The video piece The Metamorphosis deals with the resonance of the eponymous Kafka text in different individuals. If language is a place of convention, where the individual is subordinate to both permanent and unnoticed correction by society, then this circumstance has to be investigated. The Metamorphosis seeks to explore the shift in meaning of the original text during the continuous exchange of reciters.

Fairy Clocks


Fairy Clocks is a generative animation based on a drawing by Peter Myers, an artist with Asperger’s Syndrome. The software investigates his method of drawing, often detailed, precise and repetitive, by the means of algorithms.

The piece was shown at the Tricks of the Psyche event at the Science Museum’s Dana Centre in London in 2006.

Stoke Newington Media Arts School – Energy Project


The permanent installation at Stoke Newington Media Arts School concludes a one year long research project carried out by the school’s pupils concerned with various aspects of the topic “Energy”. Forty-eight custom made light panels mounted onto the chimney of the school building are translating video and audio created by the pupils participating in the project into abstract patterns and animations of light.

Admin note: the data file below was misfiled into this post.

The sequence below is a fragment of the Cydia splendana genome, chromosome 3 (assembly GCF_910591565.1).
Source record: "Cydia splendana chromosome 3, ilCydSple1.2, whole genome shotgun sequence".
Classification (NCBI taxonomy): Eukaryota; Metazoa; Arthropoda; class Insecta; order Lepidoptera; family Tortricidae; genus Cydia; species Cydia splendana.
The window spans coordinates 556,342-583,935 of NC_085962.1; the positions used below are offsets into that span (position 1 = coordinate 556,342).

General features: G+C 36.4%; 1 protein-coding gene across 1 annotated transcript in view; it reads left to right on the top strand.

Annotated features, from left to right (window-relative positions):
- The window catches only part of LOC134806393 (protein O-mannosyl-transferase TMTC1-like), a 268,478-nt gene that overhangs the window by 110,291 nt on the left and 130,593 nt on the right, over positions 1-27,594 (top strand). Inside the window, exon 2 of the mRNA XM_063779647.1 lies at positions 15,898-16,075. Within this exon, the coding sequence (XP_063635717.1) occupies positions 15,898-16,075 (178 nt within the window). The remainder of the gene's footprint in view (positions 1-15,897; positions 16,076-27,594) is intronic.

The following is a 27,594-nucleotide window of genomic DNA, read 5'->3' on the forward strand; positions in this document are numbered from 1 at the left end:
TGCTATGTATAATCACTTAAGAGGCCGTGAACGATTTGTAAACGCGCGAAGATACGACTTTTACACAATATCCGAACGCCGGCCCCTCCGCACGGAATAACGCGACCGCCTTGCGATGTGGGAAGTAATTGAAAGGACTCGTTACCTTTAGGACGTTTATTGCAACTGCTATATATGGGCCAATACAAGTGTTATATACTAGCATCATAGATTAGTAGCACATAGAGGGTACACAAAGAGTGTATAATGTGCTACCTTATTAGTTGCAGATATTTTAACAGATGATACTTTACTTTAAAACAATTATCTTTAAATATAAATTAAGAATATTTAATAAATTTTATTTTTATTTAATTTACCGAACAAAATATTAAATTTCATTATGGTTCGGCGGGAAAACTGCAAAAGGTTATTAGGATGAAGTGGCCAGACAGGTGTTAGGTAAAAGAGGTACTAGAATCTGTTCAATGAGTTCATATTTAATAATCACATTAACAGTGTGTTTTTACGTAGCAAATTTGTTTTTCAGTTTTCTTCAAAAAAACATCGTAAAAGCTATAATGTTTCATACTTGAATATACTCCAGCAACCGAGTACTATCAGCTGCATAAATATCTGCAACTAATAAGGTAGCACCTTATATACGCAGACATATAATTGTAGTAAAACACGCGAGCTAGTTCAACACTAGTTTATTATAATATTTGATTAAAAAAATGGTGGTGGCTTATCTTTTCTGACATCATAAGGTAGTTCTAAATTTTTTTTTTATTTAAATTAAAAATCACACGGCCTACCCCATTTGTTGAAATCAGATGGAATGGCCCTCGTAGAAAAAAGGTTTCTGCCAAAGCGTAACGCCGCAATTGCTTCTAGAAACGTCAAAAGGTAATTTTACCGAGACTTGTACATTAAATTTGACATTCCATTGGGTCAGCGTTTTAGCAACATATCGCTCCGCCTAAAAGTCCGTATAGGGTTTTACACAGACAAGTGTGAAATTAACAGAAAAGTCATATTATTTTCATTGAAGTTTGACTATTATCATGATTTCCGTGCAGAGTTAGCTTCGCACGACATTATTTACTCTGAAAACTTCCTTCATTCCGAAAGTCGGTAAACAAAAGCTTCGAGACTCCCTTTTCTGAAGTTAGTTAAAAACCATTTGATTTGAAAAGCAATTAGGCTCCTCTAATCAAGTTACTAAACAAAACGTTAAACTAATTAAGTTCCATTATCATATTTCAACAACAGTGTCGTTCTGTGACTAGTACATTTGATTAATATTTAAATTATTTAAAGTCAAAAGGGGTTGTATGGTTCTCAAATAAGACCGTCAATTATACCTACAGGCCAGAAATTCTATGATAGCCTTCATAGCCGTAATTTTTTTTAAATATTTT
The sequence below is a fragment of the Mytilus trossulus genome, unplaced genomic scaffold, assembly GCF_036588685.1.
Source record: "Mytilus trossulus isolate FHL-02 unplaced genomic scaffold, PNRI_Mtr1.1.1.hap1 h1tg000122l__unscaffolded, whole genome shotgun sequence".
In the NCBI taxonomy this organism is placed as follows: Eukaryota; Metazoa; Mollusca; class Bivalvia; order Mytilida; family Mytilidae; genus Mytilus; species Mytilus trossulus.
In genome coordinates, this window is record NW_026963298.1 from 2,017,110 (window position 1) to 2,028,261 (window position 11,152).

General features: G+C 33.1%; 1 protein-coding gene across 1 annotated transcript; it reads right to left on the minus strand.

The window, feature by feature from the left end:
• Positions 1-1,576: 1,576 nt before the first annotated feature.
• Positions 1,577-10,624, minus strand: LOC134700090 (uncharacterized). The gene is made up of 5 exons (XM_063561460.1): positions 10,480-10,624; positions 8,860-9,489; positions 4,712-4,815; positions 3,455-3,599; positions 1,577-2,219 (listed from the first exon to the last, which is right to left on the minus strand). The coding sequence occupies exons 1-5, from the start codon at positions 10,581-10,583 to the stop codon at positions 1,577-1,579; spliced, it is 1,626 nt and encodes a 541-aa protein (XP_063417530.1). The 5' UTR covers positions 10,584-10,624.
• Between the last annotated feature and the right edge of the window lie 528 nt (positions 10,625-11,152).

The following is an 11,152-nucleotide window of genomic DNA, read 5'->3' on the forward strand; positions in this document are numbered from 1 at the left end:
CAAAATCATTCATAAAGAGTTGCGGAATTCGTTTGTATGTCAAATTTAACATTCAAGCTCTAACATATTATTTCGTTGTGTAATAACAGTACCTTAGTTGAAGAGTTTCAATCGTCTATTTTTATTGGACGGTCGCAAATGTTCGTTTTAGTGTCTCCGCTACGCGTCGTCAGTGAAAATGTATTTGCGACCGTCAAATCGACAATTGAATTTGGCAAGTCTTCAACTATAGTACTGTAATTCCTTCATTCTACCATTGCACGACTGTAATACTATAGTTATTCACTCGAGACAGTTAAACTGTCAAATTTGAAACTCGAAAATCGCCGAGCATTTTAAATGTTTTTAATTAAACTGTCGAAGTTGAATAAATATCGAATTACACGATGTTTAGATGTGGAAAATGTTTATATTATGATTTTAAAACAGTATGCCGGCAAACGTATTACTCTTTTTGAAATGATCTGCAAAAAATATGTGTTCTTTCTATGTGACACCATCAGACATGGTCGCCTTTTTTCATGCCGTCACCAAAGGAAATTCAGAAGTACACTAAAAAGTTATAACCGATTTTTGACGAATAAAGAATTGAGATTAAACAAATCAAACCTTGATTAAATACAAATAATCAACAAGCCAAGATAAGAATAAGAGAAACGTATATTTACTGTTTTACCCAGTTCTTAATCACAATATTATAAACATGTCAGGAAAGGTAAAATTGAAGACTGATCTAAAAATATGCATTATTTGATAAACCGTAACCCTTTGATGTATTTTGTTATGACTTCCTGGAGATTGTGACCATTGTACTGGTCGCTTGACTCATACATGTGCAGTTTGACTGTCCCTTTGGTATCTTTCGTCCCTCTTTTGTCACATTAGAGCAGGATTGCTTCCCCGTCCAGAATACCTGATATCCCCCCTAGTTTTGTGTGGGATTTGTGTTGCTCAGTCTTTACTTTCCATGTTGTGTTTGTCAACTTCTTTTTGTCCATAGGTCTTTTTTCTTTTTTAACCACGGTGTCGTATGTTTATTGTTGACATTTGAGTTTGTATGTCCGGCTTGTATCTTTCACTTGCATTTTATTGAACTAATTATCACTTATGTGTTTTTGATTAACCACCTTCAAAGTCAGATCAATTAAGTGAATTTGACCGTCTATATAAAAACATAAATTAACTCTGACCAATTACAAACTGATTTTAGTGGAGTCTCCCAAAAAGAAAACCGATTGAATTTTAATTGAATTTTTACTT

The installation was a collaborative effort between Soda and the school’s pupils and staff, with additional electronics engineering undertaken by Shadowrobot. The launch event took place in October 2004.

The “Energy Project” was funded by ACE Creative Partnerships.